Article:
The other thing that worries me is the results I see from places where I poured SLC on shed floors, over concrete slab, in my back yard. I did this just to observe, and I know the product isn't meant to be the final permanent walking surface. However what I observe is the the SLC fractures into many tiny sections, separated by hairline cracks. The concrete slab beneath is basically solid and monlithic, so the fracturing seems to be inherent in the SLC. I can't think of any reason not to downgrade the product as a result of this as well.

    But I know that you have a lot of experience with the material- so maybe you have answers for my concerns.

  4. #4
    Rob Z Guest

    Default Re: backerboard vs. self leveling compound

    Hi Jim

    The natural stone industry uses L/720 as the figure for deflection. Is there any way you can beef up the joists?

    Riley

    Did you use the primer on the concrete before the test pours of SLC?

    I've used SLC about 30 (?) times, and I think in each case there was at least some small amount of cracking. The cracking is inevitable, I think, because of the high water content. The past few jobs where I used SLC I put Ditra over it to give some protection against the cracks.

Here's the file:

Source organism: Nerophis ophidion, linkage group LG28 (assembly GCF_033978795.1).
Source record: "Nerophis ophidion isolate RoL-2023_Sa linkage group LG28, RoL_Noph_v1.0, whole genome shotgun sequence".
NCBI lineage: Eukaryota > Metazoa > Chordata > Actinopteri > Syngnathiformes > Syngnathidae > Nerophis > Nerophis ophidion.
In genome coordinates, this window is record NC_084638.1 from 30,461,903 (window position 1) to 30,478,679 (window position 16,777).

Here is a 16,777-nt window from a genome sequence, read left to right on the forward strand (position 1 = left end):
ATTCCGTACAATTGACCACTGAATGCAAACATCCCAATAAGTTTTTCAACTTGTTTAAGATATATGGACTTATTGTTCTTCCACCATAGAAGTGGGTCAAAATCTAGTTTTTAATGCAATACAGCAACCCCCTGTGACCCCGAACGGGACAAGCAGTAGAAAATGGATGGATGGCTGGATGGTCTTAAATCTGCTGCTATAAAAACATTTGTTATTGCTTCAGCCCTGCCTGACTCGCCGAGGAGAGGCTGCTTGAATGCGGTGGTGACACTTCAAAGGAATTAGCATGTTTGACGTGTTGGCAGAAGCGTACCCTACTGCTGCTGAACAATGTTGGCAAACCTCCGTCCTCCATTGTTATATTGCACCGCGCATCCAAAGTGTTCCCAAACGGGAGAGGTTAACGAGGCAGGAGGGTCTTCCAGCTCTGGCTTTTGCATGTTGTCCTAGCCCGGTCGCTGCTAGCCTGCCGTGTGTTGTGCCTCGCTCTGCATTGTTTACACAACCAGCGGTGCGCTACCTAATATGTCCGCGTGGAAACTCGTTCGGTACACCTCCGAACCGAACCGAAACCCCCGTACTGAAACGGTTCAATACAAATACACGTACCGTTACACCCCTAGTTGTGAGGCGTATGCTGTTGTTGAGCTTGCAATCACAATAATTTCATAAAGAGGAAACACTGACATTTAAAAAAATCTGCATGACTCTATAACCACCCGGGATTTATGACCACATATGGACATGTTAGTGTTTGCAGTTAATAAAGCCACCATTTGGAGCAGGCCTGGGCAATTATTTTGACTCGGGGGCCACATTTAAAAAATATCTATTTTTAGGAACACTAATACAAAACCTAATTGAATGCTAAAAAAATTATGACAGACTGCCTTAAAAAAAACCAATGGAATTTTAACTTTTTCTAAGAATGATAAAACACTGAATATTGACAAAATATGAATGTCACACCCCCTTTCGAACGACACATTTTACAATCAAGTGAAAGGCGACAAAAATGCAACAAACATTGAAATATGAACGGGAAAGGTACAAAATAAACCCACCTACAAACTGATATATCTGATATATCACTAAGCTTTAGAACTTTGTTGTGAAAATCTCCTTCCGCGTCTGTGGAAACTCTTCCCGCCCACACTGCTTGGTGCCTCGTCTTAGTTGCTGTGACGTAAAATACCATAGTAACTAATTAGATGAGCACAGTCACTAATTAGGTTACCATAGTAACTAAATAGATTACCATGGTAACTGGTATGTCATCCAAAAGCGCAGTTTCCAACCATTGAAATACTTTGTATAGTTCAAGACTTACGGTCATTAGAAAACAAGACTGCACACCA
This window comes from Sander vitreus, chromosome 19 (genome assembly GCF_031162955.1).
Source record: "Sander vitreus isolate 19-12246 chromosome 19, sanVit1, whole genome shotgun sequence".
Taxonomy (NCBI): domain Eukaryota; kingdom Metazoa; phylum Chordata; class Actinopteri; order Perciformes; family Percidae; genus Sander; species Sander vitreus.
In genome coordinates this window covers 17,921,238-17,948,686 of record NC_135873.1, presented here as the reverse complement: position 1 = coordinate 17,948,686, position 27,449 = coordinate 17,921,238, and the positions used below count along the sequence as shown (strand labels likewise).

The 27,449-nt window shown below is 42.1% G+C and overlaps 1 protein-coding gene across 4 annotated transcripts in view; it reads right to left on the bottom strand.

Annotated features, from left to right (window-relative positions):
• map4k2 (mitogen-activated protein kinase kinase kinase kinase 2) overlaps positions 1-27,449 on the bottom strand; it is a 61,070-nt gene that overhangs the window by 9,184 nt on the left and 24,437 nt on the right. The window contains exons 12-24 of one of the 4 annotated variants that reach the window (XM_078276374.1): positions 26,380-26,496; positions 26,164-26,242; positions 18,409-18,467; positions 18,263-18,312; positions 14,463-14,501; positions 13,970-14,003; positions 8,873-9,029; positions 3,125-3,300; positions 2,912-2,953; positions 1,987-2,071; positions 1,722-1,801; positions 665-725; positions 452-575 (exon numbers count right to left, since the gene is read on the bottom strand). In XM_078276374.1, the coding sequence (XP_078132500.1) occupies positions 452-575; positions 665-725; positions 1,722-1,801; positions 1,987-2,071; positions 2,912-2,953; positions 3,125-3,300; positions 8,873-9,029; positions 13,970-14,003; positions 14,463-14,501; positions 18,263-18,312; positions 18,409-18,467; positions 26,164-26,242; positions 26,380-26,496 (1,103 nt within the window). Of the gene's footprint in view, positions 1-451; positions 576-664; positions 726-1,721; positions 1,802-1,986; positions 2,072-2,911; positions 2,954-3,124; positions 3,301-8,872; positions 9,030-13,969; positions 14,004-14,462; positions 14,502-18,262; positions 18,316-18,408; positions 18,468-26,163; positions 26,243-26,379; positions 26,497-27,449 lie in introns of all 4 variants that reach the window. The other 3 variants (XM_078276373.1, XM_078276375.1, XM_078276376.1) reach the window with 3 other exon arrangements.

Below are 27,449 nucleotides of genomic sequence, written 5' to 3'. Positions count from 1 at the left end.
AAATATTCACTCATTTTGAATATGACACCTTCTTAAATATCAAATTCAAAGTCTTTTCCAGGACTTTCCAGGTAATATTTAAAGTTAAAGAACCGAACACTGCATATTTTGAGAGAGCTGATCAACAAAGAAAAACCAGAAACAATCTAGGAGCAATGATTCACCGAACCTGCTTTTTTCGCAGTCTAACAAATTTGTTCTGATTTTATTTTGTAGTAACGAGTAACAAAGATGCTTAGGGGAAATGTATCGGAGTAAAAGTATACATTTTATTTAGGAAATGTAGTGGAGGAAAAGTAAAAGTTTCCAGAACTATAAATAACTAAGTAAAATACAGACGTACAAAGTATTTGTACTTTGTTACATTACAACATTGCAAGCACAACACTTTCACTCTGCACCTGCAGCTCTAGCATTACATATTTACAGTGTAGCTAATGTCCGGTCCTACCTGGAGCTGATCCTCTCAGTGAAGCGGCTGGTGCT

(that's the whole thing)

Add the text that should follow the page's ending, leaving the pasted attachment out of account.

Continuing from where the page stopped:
5. #5
    Rob Z Guest

    Default Re: backerboard vs. self leveling compound

    Jim

    I forgot to add...go to www.johnbridge.com and post your SLC question directly for my friend Jim Buckley. he is a SLC manufacturer and will be able to give you the true scoop on your application.

  6. #6
    Brian Guest

    Default Re: backerboard vs. self leveling compound

    Riley, Jim (to whom rob refers) recommends diamond lathe under the SLC now, if I understand him correctly. I've had cracking, too, but as Rob said the bigger issue is deflection. Primer is a MUST with SLC's, but you pointed out the main benefit... it's easier for the average person than floating a mud floor. That's this lazy man's excuse anyway :).

  7. #7
    Cisco Guest

    Default Re: backerboard vs. self leveling compound

    Jim,